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Combat athletes compete in many different sports. While some—such as wrestling, boxing, and karate—have been practiced for hundreds or even thousands of years, others, such as mixed martial arts (MMA) and Brazilian jiu jitsu (BJJ), are new to the scene. (The term "combat sports" describes a competition whose essence consists of direct combat between 2 competing athletes.1 See "Combat Sports and Terminology in Brief" on page 19 for descriptions of different combat sports and definitions of terms.)


Similar to athletes in other pro sports—as well as to tactical athletes, including military personnel, police, and firefighters2—combat sports athletes' continued employment relies on their physical performance and, ideally, avoiding injury. However, the physical demands of combat sports mean that injuries occur more frequently than in other sports. In MMA, for example, a number of studies have found an injury rate of 24-29 per 100 fight participations.3,4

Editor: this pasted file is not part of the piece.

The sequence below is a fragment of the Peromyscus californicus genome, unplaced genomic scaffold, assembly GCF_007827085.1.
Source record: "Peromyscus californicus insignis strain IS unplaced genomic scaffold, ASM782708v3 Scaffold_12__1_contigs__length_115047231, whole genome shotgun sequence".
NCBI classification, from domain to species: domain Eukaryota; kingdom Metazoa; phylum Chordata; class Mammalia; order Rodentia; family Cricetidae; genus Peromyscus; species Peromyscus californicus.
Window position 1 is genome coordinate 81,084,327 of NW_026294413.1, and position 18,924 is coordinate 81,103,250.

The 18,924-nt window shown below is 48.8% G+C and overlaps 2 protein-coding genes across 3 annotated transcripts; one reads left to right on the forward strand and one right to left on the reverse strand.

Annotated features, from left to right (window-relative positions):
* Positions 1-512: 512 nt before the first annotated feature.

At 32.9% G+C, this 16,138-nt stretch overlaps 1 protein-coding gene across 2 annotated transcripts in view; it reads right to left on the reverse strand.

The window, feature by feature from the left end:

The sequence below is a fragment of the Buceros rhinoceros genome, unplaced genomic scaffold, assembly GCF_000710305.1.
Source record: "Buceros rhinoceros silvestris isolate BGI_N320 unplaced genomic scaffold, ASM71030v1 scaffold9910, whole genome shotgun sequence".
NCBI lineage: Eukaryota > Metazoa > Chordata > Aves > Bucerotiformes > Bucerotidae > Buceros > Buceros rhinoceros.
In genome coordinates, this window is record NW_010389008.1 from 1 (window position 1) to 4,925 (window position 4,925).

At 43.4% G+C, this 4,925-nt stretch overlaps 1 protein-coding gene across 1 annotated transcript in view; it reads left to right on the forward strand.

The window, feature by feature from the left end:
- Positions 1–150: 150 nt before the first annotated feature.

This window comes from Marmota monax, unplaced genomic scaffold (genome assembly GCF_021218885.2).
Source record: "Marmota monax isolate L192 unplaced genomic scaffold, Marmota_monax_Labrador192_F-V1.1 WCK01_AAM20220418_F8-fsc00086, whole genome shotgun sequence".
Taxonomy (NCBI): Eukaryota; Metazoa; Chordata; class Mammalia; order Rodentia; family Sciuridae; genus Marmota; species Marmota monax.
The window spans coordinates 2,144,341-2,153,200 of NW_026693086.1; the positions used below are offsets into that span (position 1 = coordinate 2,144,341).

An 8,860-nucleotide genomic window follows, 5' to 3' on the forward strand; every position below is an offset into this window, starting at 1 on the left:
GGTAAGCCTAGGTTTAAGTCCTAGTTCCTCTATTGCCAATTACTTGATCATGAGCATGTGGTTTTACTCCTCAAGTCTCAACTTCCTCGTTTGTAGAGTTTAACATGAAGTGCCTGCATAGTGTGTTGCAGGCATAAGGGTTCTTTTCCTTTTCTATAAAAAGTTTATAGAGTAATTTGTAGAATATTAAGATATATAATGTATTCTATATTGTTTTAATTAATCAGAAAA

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  1. Noh JW, Park BS, Kim MY, et al. Analysis of combat sports players' injuries according to playing style for sports physiotherapy research. J Phys Ther Sci. 2015;27:2425-2430.
  2. Ries E. Protecting the protectors. PT in Motion. 2017;9(4):16-25.
  3. Bledsoe GH, Hsu EB, Grabowski JG, et al. Incidence of injury in professional mixed martial arts competitions. J Sports Sci Med. 2006;1(5):136-142.
  4. Ngai KM, Levy F, Hsu EB. Injury trends in sanctioned mixed martial arts competition: a 5-year review from 2002-2007. Br J Sports Med. 2008;42(8):686-689.

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